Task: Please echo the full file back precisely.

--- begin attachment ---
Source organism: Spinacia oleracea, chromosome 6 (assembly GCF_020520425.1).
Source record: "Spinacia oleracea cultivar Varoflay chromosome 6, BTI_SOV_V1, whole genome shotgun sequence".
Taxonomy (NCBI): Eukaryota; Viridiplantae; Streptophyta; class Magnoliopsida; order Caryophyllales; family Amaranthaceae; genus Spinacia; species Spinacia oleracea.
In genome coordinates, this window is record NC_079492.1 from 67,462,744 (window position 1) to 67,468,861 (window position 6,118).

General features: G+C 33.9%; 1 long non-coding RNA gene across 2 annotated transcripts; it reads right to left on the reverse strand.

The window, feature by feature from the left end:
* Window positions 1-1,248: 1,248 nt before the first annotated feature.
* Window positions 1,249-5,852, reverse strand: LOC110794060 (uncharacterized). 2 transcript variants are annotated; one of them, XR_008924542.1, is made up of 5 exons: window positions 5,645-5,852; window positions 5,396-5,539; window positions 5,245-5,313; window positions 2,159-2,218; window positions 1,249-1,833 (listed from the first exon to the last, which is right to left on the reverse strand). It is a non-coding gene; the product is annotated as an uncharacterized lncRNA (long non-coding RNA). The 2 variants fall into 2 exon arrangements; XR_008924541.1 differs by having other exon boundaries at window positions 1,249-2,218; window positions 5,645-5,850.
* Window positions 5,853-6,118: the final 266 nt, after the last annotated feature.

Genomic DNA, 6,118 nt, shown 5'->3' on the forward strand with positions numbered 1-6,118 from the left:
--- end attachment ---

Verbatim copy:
Source organism: Spinacia oleracea, chromosome 6 (assembly GCF_020520425.1).
Source record: "Spinacia oleracea cultivar Varoflay chromosome 6, BTI_SOV_V1, whole genome shotgun sequence".
Taxonomy (NCBI): Eukaryota; Viridiplantae; Streptophyta; class Magnoliopsida; order Caryophyllales; family Amaranthaceae; genus Spinacia; species Spinacia oleracea.
In genome coordinates, this window is record NC_079492.1 from 67,462,744 (window position 1) to 67,468,861 (window position 6,118).

General features: G+C 33.9%; 1 long non-coding RNA gene across 2 annotated transcripts; it reads right to left on the reverse strand.

The window, feature by feature from the left end:
* Window positions 1-1,248: 1,248 nt before the first annotated feature.
* Window positions 1,249-5,852, reverse strand: LOC110794060 (uncharacterized). 2 transcript variants are annotated; one of them, XR_008924542.1, is made up of 5 exons: window positions 5,645-5,852; window positions 5,396-5,539; window positions 5,245-5,313; window positions 2,159-2,218; window positions 1,249-1,833 (listed from the first exon to the last, which is right to left on the reverse strand). It is a non-coding gene; the product is annotated as an uncharacterized lncRNA (long non-coding RNA). The 2 variants fall into 2 exon arrangements; XR_008924541.1 differs by having other exon boundaries at window positions 1,249-2,218; window positions 5,645-5,850.
* Window positions 5,853-6,118: the final 266 nt, after the last annotated feature.

Genomic DNA, 6,118 nt, shown 5'->3' on the forward strand with positions numbered 1-6,118 from the left: